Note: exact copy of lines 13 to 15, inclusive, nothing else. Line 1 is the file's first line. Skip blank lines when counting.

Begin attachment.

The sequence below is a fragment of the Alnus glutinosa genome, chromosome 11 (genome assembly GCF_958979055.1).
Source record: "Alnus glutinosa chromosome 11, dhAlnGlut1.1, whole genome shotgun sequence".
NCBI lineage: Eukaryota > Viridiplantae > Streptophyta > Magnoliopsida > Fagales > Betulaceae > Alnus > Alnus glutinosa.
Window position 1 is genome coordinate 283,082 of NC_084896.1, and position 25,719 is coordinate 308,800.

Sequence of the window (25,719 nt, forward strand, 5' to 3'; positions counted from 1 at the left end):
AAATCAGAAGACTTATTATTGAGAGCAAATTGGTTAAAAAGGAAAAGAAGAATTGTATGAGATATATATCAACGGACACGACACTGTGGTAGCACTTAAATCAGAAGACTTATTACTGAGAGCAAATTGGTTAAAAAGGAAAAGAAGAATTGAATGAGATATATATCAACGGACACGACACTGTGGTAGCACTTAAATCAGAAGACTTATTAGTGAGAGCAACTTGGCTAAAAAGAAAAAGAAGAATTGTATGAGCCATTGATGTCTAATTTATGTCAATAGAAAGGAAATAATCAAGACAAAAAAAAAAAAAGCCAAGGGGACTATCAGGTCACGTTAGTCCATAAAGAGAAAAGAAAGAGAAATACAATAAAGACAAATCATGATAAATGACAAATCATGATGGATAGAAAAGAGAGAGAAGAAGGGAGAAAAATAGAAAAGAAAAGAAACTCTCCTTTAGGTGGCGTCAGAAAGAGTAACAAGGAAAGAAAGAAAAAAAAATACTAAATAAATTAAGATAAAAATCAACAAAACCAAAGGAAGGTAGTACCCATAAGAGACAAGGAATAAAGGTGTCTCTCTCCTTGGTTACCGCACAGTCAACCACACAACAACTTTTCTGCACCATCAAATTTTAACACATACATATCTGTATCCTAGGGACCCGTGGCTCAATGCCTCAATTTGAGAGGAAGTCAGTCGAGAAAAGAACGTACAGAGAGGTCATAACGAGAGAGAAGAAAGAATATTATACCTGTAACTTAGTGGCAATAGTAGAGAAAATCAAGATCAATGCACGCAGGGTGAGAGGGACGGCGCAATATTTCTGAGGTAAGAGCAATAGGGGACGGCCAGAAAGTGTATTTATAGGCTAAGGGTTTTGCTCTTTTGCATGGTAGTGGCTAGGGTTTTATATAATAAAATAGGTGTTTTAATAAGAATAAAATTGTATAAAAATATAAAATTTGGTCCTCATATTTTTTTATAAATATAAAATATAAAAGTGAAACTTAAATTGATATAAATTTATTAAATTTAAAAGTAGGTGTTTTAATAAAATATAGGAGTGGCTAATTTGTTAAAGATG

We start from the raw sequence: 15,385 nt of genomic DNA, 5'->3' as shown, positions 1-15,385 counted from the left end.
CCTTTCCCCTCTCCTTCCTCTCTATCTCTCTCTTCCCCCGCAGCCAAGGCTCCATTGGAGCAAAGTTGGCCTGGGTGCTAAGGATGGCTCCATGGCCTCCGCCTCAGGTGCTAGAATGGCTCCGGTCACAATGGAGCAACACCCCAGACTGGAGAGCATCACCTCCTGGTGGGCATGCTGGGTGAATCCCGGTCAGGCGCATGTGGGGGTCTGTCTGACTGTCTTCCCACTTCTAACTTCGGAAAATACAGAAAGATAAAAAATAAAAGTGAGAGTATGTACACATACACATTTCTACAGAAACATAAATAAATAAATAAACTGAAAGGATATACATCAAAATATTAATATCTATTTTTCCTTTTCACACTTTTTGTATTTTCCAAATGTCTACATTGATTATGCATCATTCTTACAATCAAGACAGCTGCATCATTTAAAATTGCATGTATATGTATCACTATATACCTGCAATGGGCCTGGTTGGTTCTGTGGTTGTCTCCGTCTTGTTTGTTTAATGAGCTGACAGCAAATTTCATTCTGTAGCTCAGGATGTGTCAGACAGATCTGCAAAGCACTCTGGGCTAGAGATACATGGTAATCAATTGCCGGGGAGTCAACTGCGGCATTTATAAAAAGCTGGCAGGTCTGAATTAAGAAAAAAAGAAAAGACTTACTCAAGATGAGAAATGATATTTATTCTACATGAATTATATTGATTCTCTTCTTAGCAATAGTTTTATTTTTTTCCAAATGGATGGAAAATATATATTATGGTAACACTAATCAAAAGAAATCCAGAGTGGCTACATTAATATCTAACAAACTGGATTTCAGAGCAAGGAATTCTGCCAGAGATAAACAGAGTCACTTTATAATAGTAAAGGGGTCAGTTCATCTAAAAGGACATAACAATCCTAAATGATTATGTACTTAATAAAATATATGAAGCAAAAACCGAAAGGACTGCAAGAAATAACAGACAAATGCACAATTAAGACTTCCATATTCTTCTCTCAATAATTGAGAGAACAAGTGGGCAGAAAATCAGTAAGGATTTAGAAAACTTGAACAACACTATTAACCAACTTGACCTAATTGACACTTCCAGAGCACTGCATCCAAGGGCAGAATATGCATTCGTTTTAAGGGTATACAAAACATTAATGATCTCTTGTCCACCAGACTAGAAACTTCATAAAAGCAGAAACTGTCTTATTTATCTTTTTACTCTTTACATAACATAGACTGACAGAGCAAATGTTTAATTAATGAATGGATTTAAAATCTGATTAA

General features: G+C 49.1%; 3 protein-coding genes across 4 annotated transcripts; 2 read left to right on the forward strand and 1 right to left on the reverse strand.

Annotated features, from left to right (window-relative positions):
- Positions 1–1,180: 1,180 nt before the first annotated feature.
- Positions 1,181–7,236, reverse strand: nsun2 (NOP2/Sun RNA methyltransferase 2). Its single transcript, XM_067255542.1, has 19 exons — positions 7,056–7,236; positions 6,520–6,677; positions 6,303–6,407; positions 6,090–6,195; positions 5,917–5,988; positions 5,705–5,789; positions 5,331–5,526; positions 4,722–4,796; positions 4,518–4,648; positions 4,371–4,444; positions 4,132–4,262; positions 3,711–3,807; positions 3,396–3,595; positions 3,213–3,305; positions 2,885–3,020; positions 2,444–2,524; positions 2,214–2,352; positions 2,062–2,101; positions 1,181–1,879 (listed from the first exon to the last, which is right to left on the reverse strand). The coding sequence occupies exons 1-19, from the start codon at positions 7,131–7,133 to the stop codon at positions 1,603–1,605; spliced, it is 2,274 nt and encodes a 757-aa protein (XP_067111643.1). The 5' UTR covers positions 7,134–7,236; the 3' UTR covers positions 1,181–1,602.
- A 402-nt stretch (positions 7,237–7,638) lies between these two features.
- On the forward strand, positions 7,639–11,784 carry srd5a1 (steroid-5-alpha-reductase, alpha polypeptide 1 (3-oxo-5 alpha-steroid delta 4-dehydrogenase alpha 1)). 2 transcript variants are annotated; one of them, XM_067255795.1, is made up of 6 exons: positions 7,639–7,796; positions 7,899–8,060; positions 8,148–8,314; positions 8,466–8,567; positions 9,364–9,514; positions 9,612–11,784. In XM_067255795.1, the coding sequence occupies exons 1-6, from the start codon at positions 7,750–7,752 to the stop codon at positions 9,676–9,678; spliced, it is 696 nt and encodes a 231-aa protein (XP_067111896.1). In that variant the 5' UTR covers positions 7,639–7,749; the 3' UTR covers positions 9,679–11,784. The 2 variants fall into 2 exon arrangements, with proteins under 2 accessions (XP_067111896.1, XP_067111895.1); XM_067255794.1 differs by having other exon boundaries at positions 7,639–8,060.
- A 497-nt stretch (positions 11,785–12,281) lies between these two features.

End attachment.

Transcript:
- A 402-nt stretch (positions 7,237–7,638) lies between these two features.
- On the forward strand, positions 7,639–11,784 carry srd5a1 (steroid-5-alpha-reductase, alpha polypeptide 1 (3-oxo-5 alpha-steroid delta 4-dehydrogenase alpha 1)). 2 transcript variants are annotated; one of them, XM_067255795.1, is made up of 6 exons: positions 7,639–7,796; positions 7,899–8,060; positions 8,148–8,314; positions 8,466–8,567; positions 9,364–9,514; positions 9,612–11,784. In XM_067255795.1, the coding sequence occupies exons 1-6, from the start codon at positions 7,750–7,752 to the stop codon at positions 9,676–9,678; spliced, it is 696 nt and encodes a 231-aa protein (XP_067111896.1). In that variant the 5' UTR covers positions 7,639–7,749; the 3' UTR covers positions 9,679–11,784. The 2 variants fall into 2 exon arrangements, with proteins under 2 accessions (XP_067111896.1, XP_067111895.1); XM_067255794.1 differs by having other exon boundaries at positions 7,639–8,060.
- A 497-nt stretch (positions 11,785–12,281) lies between these two features.